Created by Istio founders, Tetrate Service Bridge (TSB) is the edge-to-workload application connectivity platform that provides enterprises with a consistent, unified way to connect and secure services across an entire mesh-managed environment.
In the first part of this article, we’ll explain why organizations need an application networking platform and the problems that TSB solves for enterprises. In the second section, we describe demos that zoom into two specific problem areas: (1) automatic failover at runtime, and (2) enabling end-to-end encryption, authorization, and authentication across cloud and data center boundaries. This content was originally presented by Zack Butcher and Adam Zwickey at Tetrate’s recent webinar, “Intro to Tetrate Service Bridge: Connecting and Securing Apps wherever they Run.”
Today’s enterprises require a layer of infrastructure that allows applications to communicate– in any environment, on any compute. Tetrate Service Bridge (TSB) is an application networking platform that provides this layer: Built on top of the open source projects Istio, Envoy, and Apache SkyWalking, TSB is a management plane for a multi-cluster service mesh, or for multiple meshes. In simplest terms, its job is to harness the complexity of complex, distributed systems and make it simple for application developers and operators to achieve what they need to do in an organization.
With every industry undergoing digital transformation, enterprises today are modernizing and/or migrating to the cloud to achieve organizational agility. To ship faster, organizations are moving to an application stack built with microservices and cloud-native architecture, while traditional data centers now coexist with private and public clouds. By connecting traditional and modern workloads seamlessly, TSB makes it faster and safer to modernize and incrementally migrate, without fear of downtime– and to connect, secure, control, and observe their applications wherever they are running.
Operators can build highly available and resilient applications and achieve global visibility into how they’re doing it. Application developers can iterate faster and safer using mesh features like traffic shaping and canary deployments along with runtime features that TSB facilitates, like cross-cluster service discovery. And security team members can move toward a Zero Trust posture in the application itself– keeping cross-cluster communication secure with consistent identities, policies, and encryption in transit– meaning applications are secure by default.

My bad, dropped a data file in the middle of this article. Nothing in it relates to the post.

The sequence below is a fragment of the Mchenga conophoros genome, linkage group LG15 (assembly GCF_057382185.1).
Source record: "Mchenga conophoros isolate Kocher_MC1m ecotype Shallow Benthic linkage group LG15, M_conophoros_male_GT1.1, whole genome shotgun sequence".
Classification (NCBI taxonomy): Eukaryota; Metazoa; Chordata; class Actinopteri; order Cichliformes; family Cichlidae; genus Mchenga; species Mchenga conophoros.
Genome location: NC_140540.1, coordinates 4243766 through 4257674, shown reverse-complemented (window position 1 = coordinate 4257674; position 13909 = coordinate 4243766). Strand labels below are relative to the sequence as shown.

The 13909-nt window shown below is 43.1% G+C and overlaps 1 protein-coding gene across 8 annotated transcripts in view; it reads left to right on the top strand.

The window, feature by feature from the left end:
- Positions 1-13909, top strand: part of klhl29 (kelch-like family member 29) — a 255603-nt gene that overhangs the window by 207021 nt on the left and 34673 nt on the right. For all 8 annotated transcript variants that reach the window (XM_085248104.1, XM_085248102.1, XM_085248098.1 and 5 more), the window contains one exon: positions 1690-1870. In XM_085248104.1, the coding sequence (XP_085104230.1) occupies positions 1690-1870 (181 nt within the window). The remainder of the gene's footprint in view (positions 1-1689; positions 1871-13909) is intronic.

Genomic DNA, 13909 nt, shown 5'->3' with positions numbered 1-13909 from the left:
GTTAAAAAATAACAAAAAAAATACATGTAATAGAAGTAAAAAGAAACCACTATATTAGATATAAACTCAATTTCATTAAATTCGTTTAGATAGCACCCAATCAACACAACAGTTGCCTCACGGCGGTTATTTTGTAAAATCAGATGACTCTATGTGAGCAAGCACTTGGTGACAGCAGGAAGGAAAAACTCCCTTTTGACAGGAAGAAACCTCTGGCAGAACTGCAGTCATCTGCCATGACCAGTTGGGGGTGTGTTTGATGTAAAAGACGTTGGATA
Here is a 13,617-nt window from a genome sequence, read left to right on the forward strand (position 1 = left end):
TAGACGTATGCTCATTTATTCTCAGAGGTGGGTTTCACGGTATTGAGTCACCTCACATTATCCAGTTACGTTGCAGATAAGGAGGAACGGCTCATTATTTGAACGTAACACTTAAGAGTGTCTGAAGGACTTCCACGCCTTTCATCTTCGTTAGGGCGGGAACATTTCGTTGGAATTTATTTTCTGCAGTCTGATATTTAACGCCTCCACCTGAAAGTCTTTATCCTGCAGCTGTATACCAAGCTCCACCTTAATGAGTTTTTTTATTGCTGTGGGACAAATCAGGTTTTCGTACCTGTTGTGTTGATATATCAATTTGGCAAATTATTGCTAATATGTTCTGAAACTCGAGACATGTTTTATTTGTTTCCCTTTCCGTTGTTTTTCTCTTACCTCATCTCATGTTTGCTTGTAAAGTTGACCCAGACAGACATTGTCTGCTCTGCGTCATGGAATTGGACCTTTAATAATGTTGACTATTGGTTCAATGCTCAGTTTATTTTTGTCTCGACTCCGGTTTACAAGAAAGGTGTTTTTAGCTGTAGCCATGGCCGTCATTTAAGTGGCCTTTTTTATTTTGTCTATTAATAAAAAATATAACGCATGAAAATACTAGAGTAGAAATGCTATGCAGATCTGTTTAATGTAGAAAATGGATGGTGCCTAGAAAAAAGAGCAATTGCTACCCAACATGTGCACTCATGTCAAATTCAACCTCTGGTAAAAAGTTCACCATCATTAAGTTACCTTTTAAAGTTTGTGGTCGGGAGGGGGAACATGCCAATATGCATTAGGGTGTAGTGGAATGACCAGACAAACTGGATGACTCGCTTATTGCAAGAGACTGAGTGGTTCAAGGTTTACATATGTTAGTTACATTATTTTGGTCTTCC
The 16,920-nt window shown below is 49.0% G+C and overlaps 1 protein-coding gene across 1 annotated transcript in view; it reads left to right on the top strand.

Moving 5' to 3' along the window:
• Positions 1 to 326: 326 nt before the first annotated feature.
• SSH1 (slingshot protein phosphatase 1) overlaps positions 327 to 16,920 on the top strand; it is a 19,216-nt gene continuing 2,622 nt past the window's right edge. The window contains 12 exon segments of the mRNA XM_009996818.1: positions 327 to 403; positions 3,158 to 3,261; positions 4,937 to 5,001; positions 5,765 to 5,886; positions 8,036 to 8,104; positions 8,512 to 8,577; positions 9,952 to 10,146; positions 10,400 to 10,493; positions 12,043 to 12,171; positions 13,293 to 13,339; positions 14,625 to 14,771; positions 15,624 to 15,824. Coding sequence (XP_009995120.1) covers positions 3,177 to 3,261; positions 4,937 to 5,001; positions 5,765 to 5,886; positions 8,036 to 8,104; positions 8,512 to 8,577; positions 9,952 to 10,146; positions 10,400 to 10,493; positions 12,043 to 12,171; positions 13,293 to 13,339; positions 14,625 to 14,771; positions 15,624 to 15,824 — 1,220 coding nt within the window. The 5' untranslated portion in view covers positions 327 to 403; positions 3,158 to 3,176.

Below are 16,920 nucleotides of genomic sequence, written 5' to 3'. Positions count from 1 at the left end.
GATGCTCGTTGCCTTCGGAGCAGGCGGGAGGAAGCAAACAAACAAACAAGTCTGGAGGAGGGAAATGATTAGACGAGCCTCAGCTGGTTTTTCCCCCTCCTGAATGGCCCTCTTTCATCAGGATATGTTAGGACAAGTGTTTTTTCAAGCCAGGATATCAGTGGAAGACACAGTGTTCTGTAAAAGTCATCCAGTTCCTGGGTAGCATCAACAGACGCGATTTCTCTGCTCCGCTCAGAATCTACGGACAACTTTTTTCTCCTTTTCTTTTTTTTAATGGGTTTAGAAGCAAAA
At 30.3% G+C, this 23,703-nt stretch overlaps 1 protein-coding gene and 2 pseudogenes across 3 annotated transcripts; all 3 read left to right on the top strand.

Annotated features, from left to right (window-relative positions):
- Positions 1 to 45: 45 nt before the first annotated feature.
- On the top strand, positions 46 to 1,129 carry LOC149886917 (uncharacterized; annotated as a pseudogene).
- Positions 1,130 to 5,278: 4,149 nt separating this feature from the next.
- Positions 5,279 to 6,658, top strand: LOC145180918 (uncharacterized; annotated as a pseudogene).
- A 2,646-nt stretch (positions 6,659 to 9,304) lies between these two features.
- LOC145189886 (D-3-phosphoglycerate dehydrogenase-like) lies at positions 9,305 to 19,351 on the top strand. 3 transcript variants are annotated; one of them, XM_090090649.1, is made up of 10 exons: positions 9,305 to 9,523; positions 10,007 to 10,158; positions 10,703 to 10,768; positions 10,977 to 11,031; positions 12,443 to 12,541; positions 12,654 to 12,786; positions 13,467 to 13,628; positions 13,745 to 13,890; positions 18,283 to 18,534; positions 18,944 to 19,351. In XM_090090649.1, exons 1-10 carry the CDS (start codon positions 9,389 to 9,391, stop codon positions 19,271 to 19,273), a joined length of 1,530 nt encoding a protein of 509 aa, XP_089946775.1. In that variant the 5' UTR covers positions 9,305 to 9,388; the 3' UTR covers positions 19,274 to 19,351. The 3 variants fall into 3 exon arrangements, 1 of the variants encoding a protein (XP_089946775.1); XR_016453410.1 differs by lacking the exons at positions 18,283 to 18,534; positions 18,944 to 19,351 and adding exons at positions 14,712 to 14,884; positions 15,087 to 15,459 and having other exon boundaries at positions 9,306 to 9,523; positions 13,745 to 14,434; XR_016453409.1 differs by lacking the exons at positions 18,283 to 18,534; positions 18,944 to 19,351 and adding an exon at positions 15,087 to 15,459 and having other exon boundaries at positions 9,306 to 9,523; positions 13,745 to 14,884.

TSB is being used in production by Fortune 500 companies that have adopted it for a variety of use cases. FICO used it to achieve PCI compliance for their Kubernetes environments; Square increased resiliency and availability of several important systems and used service mesh features to reduce their infrastructure footprint; the U.S. Department of Defense adopted Istio for encryption in transit and to facilitate application-level security; TSB codifies their best-practices. With TSB, one of the top financial services companies in the country was able to accelerate both their migration into cloud as well as their migration away from legacy VMs. And a top payments company was able to start modernizing application workloads– improving resiliency and their overall security posture and reducing the time it took for their developers to actually deliver features.
With those use cases in mind, let’s talk about how Tetrate Service Bridge works. Again, TSB is a management plane for a multi-cluster service mesh. You’ll have Envoy in your compute clusters as the data planes, and those are being programmed by Istio Control planes. In addition to those open source components, we ship a control plane that sits in the cluster to facilitate giving configuration to Istio itself.
And this is important because you want to be able to specialize configuration to the local cluster that you’re in, based on your local context. And those are responsible for propagating cross-cluster service discovery information to facilitate runtime failover, as you can see in the demo below– we’ll see what happens when we kill one of our pods at runtime and watch things like cross cluster failover automatically.
But the real challenge for organizations adopting a mesh is really about how to glue these runtime pieces to my organization. TSB’s management plane bridges the gap between organizations and what the organization needs to do and achieve using the mesh. On top of the open source components, TSB provides a rich set of cross cluster capabilities: